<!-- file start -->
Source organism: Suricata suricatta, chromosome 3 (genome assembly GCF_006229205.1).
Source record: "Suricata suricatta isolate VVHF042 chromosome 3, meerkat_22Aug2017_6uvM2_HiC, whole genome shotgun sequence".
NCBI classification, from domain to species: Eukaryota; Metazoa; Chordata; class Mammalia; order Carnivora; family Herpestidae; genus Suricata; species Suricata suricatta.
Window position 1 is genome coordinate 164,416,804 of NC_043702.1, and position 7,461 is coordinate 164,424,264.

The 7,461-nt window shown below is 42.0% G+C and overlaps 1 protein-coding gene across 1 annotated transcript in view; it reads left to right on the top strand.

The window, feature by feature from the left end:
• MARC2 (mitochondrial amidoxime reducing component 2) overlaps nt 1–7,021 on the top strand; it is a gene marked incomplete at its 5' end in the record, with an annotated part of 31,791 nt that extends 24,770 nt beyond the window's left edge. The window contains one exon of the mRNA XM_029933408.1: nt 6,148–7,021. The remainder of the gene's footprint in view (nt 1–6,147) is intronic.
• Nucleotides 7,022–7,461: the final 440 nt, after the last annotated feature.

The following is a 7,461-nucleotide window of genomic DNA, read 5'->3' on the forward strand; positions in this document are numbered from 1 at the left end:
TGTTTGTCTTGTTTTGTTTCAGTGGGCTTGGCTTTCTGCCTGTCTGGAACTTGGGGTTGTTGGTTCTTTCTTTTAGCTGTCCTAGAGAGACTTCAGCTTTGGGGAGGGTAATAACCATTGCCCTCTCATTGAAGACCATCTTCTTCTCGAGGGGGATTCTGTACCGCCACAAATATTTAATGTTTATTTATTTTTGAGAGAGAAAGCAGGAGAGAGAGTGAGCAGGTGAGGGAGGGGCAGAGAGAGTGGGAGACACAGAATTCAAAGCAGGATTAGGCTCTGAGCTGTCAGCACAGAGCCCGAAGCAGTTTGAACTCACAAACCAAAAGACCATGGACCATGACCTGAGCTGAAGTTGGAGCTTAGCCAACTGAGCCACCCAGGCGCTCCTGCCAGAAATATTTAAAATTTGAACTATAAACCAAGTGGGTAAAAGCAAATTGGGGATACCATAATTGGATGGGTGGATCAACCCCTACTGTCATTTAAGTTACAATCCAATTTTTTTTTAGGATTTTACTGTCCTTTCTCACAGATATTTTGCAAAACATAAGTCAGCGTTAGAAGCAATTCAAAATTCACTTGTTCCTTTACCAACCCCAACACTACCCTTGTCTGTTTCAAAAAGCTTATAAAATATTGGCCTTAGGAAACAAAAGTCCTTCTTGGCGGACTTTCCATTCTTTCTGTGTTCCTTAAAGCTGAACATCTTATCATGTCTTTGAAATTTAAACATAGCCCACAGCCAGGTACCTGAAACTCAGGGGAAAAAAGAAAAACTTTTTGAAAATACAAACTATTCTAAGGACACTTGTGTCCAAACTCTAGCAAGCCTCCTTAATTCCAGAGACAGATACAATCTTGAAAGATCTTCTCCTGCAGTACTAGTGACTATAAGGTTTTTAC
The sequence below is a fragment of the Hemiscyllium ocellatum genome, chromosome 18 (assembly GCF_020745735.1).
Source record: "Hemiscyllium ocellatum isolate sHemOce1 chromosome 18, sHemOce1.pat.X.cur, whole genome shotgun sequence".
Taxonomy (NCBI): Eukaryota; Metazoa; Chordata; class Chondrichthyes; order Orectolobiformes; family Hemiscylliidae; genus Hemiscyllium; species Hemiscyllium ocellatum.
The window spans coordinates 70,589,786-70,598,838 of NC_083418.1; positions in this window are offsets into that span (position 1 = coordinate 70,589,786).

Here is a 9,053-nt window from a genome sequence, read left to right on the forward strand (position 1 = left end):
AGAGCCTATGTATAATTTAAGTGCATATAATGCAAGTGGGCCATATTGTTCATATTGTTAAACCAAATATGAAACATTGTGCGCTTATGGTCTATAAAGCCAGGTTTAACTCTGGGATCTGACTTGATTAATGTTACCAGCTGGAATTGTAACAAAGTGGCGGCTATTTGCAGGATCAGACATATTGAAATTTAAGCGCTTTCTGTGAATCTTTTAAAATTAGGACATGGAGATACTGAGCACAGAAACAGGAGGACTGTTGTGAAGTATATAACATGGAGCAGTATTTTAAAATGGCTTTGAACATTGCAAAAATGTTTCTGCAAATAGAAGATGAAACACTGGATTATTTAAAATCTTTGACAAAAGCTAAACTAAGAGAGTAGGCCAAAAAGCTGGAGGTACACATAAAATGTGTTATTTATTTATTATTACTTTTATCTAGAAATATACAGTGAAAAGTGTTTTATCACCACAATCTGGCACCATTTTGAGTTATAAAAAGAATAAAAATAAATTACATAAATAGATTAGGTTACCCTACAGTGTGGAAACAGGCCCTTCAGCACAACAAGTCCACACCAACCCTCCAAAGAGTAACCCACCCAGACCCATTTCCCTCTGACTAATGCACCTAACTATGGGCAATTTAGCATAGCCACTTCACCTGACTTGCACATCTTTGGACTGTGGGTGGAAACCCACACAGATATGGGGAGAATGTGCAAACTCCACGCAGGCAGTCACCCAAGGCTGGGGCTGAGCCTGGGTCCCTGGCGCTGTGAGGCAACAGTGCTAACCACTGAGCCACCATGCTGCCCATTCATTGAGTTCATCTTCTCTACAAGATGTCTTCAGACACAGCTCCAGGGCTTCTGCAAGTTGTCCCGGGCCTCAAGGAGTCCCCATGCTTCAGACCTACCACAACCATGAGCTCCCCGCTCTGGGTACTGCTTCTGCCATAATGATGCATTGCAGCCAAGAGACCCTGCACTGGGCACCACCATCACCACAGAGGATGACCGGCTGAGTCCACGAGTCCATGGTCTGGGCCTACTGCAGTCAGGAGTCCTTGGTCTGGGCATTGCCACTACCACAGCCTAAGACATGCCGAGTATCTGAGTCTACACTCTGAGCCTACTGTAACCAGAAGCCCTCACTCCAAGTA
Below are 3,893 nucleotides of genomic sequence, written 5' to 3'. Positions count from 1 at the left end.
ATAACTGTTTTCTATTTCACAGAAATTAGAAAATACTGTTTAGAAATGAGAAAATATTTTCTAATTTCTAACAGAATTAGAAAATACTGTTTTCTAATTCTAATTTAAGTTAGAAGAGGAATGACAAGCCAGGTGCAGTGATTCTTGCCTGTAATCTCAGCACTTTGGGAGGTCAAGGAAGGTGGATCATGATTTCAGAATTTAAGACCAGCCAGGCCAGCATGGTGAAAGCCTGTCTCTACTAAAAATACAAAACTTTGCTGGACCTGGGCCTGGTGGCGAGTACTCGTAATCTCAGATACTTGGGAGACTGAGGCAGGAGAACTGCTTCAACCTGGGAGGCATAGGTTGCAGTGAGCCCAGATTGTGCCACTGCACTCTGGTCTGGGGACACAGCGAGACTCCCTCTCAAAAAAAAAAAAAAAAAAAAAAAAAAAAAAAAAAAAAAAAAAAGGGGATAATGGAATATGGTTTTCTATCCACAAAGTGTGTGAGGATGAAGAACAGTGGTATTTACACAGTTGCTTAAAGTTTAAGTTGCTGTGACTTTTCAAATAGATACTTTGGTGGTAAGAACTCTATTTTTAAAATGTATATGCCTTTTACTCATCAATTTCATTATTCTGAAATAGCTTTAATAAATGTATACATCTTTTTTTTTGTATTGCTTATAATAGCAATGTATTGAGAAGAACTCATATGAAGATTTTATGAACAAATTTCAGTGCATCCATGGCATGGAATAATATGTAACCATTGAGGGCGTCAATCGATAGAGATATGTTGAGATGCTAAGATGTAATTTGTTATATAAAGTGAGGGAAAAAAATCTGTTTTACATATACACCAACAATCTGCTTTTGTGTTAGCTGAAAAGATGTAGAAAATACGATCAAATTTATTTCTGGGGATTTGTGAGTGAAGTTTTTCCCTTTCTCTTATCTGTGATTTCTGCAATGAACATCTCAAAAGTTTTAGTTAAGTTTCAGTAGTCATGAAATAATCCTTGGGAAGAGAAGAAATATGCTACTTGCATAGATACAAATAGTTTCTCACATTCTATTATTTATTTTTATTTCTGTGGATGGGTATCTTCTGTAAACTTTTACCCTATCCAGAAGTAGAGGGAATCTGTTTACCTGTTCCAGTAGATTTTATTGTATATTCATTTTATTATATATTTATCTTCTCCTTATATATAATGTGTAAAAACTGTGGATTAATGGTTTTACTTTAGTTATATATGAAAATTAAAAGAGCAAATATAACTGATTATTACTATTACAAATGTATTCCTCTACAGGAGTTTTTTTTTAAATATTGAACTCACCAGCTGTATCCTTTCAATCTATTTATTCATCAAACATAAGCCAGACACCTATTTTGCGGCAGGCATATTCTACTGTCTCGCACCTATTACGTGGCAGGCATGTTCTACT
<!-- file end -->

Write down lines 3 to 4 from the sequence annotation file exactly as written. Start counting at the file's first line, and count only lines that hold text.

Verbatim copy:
NCBI classification, from domain to species: Eukaryota; Metazoa; Chordata; class Mammalia; order Carnivora; family Herpestidae; genus Suricata; species Suricata suricatta.
Window position 1 is genome coordinate 164,416,804 of NC_043702.1, and position 7,461 is coordinate 164,424,264.